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A few questions as never heard of cross threading before or never done it 

The question is that if you can do it up by hand the bolt all the way to till the end of the internal thread female end in the engine and then can tighten it up its fine with a spanner until it stops 

If a bolt had a slight resistant, then on the next turn it was easy to turn and then all the turns all the way up to the end was easy then is it okay or if the same situation occurred again on the same bolt and still went easy on the turns afterwards is it okay until the end.

Is cross threading where your stripping the bolts at a angle as misaligned and also where the male bolt the tip of it is touching the side of the wall on  the female thread and it hard to turn as the tip of the male thread is trying to go though the metal hope that makes sense in order to maintain that angle . Which will cause pressure and could cause it to snap as it will bend the bolt and also bend the threads causing stress and allot of force from whoever turning it . Hope this makes sense.

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Cross threading is when the threads don't match each other and the bolt (or nut) will be impossible to turn by hand.   If you use a spanner to force it you will eventually strip the thread.

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matt1234 i agree with how you describe cross threading. a typical example of when this might occur is a sparkplug in a recess because it is hard to see if the sparkplug is in dead straight alignment with the hole. you have it in at a slight angle and start doing it up with the socket and ratchet and then realise all is not well. you then undo and try to get it straight. but now the threads are already damaged/bent and it wants to go in misaligned again as you have bent the threads that way. it is then hard to get it to go in correctly. the more you do it up at the wrong angle the more you knacker up the thread and it might get very tight and snap or it might just strip the threads off so it goes round and round and won't tighten.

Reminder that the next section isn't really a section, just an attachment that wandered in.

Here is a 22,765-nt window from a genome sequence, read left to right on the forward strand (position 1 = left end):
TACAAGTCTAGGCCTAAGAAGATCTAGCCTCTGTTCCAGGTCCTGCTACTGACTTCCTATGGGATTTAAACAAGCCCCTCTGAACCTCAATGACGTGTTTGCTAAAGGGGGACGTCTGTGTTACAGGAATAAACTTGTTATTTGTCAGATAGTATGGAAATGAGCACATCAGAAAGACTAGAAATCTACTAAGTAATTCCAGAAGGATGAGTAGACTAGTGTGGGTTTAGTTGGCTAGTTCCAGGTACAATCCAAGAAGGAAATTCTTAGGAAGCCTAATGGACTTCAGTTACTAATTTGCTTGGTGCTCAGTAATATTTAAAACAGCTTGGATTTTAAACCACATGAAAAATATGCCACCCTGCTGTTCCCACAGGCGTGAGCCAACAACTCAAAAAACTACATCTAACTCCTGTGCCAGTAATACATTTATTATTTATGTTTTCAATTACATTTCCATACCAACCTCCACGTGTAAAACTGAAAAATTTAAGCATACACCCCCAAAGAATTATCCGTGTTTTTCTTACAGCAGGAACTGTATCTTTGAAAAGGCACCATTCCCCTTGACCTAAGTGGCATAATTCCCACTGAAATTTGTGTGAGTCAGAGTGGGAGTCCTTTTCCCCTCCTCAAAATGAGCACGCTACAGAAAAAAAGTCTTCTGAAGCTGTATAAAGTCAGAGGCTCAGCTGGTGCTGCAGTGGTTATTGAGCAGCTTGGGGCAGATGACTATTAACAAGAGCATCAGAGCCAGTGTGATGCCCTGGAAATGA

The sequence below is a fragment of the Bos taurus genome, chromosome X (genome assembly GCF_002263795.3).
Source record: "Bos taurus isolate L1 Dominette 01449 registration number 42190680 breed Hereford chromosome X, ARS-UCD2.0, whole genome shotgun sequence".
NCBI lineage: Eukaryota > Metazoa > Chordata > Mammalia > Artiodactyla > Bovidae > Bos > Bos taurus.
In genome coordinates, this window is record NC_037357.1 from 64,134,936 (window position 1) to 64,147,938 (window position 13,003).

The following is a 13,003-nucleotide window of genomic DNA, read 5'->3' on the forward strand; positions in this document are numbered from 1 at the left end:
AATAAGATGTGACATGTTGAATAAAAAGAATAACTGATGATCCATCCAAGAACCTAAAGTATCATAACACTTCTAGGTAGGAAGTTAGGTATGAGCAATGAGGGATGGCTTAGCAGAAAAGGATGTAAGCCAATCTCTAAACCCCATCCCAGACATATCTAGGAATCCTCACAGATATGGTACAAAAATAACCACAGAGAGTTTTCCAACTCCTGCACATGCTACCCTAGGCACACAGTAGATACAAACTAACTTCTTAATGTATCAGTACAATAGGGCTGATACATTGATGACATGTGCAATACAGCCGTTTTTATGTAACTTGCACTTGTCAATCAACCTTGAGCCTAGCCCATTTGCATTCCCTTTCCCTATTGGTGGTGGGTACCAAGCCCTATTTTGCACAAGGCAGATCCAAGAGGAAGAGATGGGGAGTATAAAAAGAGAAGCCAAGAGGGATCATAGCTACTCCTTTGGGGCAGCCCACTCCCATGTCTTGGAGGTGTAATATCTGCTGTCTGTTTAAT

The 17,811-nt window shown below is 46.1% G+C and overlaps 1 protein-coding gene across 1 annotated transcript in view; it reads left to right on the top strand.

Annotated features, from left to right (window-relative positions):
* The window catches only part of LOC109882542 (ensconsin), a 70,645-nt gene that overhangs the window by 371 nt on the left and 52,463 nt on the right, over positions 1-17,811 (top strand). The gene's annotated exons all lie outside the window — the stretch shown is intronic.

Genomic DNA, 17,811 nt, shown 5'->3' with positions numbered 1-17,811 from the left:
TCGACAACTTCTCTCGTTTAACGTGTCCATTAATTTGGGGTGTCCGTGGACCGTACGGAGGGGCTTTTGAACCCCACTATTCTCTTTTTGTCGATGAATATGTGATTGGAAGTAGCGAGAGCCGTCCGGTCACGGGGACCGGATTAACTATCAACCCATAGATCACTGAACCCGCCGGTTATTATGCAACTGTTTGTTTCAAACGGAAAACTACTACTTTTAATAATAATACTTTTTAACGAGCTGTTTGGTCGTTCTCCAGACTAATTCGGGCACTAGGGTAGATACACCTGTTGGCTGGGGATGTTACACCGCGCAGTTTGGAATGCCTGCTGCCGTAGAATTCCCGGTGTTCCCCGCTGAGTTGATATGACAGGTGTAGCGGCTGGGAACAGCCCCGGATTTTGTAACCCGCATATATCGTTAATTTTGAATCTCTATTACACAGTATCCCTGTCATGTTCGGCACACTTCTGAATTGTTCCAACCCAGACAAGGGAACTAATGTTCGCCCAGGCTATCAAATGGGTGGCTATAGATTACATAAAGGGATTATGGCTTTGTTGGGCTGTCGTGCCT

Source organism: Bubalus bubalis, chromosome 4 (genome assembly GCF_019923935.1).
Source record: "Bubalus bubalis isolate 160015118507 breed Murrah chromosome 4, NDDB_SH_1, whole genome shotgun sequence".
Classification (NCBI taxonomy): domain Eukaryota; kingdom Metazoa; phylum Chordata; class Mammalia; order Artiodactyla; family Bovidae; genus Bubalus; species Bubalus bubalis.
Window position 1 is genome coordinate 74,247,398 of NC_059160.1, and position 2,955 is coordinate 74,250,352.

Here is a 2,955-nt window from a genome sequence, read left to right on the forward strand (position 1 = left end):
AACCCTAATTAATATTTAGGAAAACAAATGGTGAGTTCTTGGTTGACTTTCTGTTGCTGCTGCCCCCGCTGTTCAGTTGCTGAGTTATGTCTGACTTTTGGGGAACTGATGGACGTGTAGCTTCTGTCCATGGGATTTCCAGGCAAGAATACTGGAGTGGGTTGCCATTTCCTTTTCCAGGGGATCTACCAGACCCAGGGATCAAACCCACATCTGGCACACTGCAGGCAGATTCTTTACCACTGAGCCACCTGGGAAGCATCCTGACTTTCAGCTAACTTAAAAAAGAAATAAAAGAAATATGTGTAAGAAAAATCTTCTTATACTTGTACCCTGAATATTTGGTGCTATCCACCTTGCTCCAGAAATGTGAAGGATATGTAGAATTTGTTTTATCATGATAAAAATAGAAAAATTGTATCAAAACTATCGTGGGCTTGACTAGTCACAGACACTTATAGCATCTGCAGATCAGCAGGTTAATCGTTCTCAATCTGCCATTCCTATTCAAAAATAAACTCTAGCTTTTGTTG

My GS550 motorcycle. 4 cylinder. the spark plus are angled in a recess in the finned (air cooled) head. many years ago one got cross threaded. I just could not get it straight and in the end did it up tight (it was tight all the way) but cross threaded at a slight angle. Used it for years like that. Then bike was not used for 19 years. last year decided to get it going. had trouble getting it to run right. Decided to take the spark plugs out. Forgot one was cross threaded. When i tried to undo it, it snapped off level with the top of the threaded part. As you might imagine I was slightly annoyed.

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If you turn a nut/bolt anti-clockwise before driving it home it can help avoid cross-threading by making the threads line themselves up. You should be able to feel the 'click' and the end of the threads fall away from each other and seat themselves. Try it on a loose nut and bolt and you'll soon get the feel for it.

Spark plugs, as touched on, are common culprits and particularly notable given the difficulty with which a repair may need to be made. In addition to the anticlockwise-before-clockwise trick a short piece of hose can also be used to start driving them home. The very low torque available with such a 'tool' means that if you have cross-threaded them you will not be able to cause any damage.

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I don't disagree with anyone here.

If you did/do ever strip a thread however, don't ever have a 'cardiac' like many folk do!

You indeed have a problem on your hands but it isn't the end of the world;

(female) Threads are reparable with inserts (start by searching for heli-coil for example).

I've cut thousands of threads and repaired many.

In many circumstances (i.e. aluminium) the threads are strengthened/improved by steel inserts.

I've installed thousands.

A stripped thread IS repairable and very cheap but hugely undesirable.

Generally speaking, there's two ways of stripping a thread;

1) Angular;  If you can turn the bolt/nut by hand with hardly any leverage you have got the bolt/nut at the right angle. If you can't, you probably haven't, so don't ever force it!

2) Force;  Never, EVER over tighten a bolt/nut (spend some time finding the specified torque but as a general rule, never exceed 90 degrees after the grip).  If so, you're likely to partially or completely strip it!



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